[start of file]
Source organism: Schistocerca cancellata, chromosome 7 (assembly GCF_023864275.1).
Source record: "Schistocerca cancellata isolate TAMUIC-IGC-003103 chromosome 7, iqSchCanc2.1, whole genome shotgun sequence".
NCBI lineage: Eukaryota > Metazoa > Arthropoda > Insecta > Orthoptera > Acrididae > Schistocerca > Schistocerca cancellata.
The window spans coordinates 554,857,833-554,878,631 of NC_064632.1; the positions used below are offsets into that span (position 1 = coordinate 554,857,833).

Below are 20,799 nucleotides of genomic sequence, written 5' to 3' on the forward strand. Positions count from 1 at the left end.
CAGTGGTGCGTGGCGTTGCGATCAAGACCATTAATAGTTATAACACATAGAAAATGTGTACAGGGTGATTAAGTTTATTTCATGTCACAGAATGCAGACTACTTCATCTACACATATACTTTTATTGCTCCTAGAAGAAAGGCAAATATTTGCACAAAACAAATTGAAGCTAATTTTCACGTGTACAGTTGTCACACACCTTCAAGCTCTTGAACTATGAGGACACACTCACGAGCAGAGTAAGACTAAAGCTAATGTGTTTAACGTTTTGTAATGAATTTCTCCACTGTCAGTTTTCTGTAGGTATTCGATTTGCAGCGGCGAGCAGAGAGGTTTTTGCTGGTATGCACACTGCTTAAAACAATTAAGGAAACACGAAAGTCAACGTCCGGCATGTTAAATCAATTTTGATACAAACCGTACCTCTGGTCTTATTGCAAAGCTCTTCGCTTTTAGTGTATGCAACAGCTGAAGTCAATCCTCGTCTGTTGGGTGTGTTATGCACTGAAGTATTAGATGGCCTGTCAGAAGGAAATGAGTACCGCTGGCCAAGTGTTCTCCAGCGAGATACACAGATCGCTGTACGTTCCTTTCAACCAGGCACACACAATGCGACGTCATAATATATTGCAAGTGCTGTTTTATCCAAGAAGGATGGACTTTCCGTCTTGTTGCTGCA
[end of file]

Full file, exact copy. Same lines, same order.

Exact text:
Source organism: Schistocerca cancellata, chromosome 7 (assembly GCF_023864275.1).
Source record: "Schistocerca cancellata isolate TAMUIC-IGC-003103 chromosome 7, iqSchCanc2.1, whole genome shotgun sequence".
NCBI lineage: Eukaryota > Metazoa > Arthropoda > Insecta > Orthoptera > Acrididae > Schistocerca > Schistocerca cancellata.
The window spans coordinates 554,857,833-554,878,631 of NC_064632.1; the positions used below are offsets into that span (position 1 = coordinate 554,857,833).

Below are 20,799 nucleotides of genomic sequence, written 5' to 3' on the forward strand. Positions count from 1 at the left end.
CAGTGGTGCGTGGCGTTGCGATCAAGACCATTAATAGTTATAACACATAGAAAATGTGTACAGGGTGATTAAGTTTATTTCATGTCACAGAATGCAGACTACTTCATCTACACATATACTTTTATTGCTCCTAGAAGAAAGGCAAATATTTGCACAAAACAAATTGAAGCTAATTTTCACGTGTACAGTTGTCACACACCTTCAAGCTCTTGAACTATGAGGACACACTCACGAGCAGAGTAAGACTAAAGCTAATGTGTTTAACGTTTTGTAATGAATTTCTCCACTGTCAGTTTTCTGTAGGTATTCGATTTGCAGCGGCGAGCAGAGAGGTTTTTGCTGGTATGCACACTGCTTAAAACAATTAAGGAAACACGAAAGTCAACGTCCGGCATGTTAAATCAATTTTGATACAAACCGTACCTCTGGTCTTATTGCAAAGCTCTTCGCTTTTAGTGTATGCAACAGCTGAAGTCAATCCTCGTCTGTTGGGTGTGTTATGCACTGAAGTATTAGATGGCCTGTCAGAAGGAAATGAGTACCGCTGGCCAAGTGTTCTCCAGCGAGATACACAGATCGCTGTACGTTCCTTTCAACCAGGCACACACAATGCGACGTCATAATATATTGCAAGTGCTGTTTTATCCAAGAAGGATGGACTTTCCGTCTTGTTGCTGCA